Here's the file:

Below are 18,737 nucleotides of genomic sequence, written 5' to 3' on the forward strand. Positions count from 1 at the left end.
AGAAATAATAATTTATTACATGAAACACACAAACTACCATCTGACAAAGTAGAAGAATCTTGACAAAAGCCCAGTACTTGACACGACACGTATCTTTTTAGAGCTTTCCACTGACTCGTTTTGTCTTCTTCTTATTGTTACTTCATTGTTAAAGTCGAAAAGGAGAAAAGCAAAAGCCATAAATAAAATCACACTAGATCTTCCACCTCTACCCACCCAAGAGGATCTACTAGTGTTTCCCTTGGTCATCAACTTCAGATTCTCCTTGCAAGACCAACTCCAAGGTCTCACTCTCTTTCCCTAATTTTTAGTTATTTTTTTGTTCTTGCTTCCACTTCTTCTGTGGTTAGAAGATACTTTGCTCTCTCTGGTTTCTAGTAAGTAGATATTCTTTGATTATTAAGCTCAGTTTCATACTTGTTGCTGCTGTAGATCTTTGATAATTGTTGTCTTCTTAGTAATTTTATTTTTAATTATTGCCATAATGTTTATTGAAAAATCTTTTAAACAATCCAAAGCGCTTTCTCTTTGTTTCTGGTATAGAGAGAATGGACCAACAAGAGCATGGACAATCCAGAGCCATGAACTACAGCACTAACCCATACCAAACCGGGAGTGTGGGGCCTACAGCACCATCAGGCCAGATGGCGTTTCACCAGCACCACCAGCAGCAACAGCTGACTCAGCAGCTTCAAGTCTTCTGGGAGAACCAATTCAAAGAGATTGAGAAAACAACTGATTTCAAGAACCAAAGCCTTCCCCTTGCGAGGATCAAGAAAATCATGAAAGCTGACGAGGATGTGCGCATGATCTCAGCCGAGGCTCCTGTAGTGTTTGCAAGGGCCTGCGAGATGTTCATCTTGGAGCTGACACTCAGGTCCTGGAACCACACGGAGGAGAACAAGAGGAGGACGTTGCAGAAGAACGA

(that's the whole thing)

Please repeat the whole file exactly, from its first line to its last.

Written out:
Below are 18,737 nucleotides of genomic sequence, written 5' to 3' on the forward strand. Positions count from 1 at the left end.
AGAAATAATAATTTATTACATGAAACACACAAACTACCATCTGACAAAGTAGAAGAATCTTGACAAAAGCCCAGTACTTGACACGACACGTATCTTTTTAGAGCTTTCCACTGACTCGTTTTGTCTTCTTCTTATTGTTACTTCATTGTTAAAGTCGAAAAGGAGAAAAGCAAAAGCCATAAATAAAATCACACTAGATCTTCCACCTCTACCCACCCAAGAGGATCTACTAGTGTTTCCCTTGGTCATCAACTTCAGATTCTCCTTGCAAGACCAACTCCAAGGTCTCACTCTCTTTCCCTAATTTTTAGTTATTTTTTTGTTCTTGCTTCCACTTCTTCTGTGGTTAGAAGATACTTTGCTCTCTCTGGTTTCTAGTAAGTAGATATTCTTTGATTATTAAGCTCAGTTTCATACTTGTTGCTGCTGTAGATCTTTGATAATTGTTGTCTTCTTAGTAATTTTATTTTTAATTATTGCCATAATGTTTATTGAAAAATCTTTTAAACAATCCAAAGCGCTTTCTCTTTGTTTCTGGTATAGAGAGAATGGACCAACAAGAGCATGGACAATCCAGAGCCATGAACTACAGCACTAACCCATACCAAACCGGGAGTGTGGGGCCTACAGCACCATCAGGCCAGATGGCGTTTCACCAGCACCACCAGCAGCAACAGCTGACTCAGCAGCTTCAAGTCTTCTGGGAGAACCAATTCAAAGAGATTGAGAAAACAACTGATTTCAAGAACCAAAGCCTTCCCCTTGCGAGGATCAAGAAAATCATGAAAGCTGACGAGGATGTGCGCATGATCTCAGCCGAGGCTCCTGTAGTGTTTGCAAGGGCCTGCGAGATGTTCATCTTGGAGCTGACACTCAGGTCCTGGAACCACACGGAGGAGAACAAGAGGAGGACGTTGCAGAAGAACGA